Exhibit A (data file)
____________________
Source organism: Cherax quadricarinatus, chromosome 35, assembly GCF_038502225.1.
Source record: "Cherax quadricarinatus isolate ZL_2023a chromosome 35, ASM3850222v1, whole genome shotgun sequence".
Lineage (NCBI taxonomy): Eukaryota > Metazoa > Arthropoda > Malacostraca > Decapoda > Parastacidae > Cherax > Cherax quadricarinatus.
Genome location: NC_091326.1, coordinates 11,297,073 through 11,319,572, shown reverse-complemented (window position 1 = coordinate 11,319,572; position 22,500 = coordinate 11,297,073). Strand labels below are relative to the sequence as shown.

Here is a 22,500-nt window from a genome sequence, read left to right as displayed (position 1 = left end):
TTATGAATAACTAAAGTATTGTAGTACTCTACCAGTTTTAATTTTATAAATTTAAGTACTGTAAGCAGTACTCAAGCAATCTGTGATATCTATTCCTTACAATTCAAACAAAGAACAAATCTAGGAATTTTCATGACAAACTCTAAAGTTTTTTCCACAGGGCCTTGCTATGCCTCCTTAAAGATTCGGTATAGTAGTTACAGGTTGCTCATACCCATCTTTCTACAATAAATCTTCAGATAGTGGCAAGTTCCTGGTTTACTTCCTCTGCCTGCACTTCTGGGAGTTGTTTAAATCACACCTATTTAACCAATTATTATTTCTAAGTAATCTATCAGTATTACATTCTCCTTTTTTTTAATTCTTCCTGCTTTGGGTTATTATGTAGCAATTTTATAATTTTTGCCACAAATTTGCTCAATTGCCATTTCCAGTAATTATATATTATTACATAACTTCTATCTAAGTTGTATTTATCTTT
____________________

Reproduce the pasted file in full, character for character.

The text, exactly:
Source organism: Cherax quadricarinatus, chromosome 35, assembly GCF_038502225.1.
Source record: "Cherax quadricarinatus isolate ZL_2023a chromosome 35, ASM3850222v1, whole genome shotgun sequence".
Lineage (NCBI taxonomy): Eukaryota > Metazoa > Arthropoda > Malacostraca > Decapoda > Parastacidae > Cherax > Cherax quadricarinatus.
Genome location: NC_091326.1, coordinates 11,297,073 through 11,319,572, shown reverse-complemented (window position 1 = coordinate 11,319,572; position 22,500 = coordinate 11,297,073). Strand labels below are relative to the sequence as shown.

Here is a 22,500-nt window from a genome sequence, read left to right as displayed (position 1 = left end):
TTATGAATAACTAAAGTATTGTAGTACTCTACCAGTTTTAATTTTATAAATTTAAGTACTGTAAGCAGTACTCAAGCAATCTGTGATATCTATTCCTTACAATTCAAACAAAGAACAAATCTAGGAATTTTCATGACAAACTCTAAAGTTTTTTCCACAGGGCCTTGCTATGCCTCCTTAAAGATTCGGTATAGTAGTTACAGGTTGCTCATACCCATCTTTCTACAATAAATCTTCAGATAGTGGCAAGTTCCTGGTTTACTTCCTCTGCCTGCACTTCTGGGAGTTGTTTAAATCACACCTATTTAACCAATTATTATTTCTAAGTAATCTATCAGTATTACATTCTCCTTTTTTTTAATTCTTCCTGCTTTGGGTTATTATGTAGCAATTTTATAATTTTTGCCACAAATTTGCTCAATTGCCATTTCCAGTAATTATATATTATTACATAACTTCTATCTAAGTTGTATTTATCTTT